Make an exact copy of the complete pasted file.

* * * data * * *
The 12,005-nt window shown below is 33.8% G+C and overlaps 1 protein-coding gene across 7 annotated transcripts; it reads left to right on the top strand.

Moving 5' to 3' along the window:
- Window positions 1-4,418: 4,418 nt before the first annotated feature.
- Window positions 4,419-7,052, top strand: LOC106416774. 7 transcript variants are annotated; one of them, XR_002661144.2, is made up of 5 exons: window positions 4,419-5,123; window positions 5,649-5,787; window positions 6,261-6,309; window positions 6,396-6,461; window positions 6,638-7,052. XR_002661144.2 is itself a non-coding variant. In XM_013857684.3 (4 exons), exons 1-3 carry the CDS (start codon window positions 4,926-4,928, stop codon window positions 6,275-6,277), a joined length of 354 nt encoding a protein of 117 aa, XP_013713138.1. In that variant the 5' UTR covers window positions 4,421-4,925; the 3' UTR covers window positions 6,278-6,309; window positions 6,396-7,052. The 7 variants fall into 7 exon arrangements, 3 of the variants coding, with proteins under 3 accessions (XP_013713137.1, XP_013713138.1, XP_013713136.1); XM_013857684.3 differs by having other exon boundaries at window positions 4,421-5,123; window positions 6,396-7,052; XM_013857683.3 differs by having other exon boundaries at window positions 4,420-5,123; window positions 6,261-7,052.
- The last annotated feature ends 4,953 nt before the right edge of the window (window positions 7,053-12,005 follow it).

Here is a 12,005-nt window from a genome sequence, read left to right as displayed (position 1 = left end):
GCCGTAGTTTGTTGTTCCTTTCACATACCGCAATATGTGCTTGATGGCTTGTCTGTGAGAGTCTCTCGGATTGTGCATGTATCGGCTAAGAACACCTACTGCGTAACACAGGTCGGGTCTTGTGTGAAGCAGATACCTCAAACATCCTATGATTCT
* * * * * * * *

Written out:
The 12,005-nt window shown below is 33.8% G+C and overlaps 1 protein-coding gene across 7 annotated transcripts; it reads left to right on the top strand.

Moving 5' to 3' along the window:
- Window positions 1-4,418: 4,418 nt before the first annotated feature.
- Window positions 4,419-7,052, top strand: LOC106416774. 7 transcript variants are annotated; one of them, XR_002661144.2, is made up of 5 exons: window positions 4,419-5,123; window positions 5,649-5,787; window positions 6,261-6,309; window positions 6,396-6,461; window positions 6,638-7,052. XR_002661144.2 is itself a non-coding variant. In XM_013857684.3 (4 exons), exons 1-3 carry the CDS (start codon window positions 4,926-4,928, stop codon window positions 6,275-6,277), a joined length of 354 nt encoding a protein of 117 aa, XP_013713138.1. In that variant the 5' UTR covers window positions 4,421-4,925; the 3' UTR covers window positions 6,278-6,309; window positions 6,396-7,052. The 7 variants fall into 7 exon arrangements, 3 of the variants coding, with proteins under 3 accessions (XP_013713137.1, XP_013713138.1, XP_013713136.1); XM_013857684.3 differs by having other exon boundaries at window positions 4,421-5,123; window positions 6,396-7,052; XM_013857683.3 differs by having other exon boundaries at window positions 4,420-5,123; window positions 6,261-7,052.
- The last annotated feature ends 4,953 nt before the right edge of the window (window positions 7,053-12,005 follow it).

Here is a 12,005-nt window from a genome sequence, read left to right as displayed (position 1 = left end):
GCCGTAGTTTGTTGTTCCTTTCACATACCGCAATATGTGCTTGATGGCTTGTCTGTGAGAGTCTCTCGGATTGTGCATGTATCGGCTAAGAACACCTACTGCGTAACACAGGTCGGGTCTTGTGTGAAGCAGATACCTCAAACATCCTATGATTCT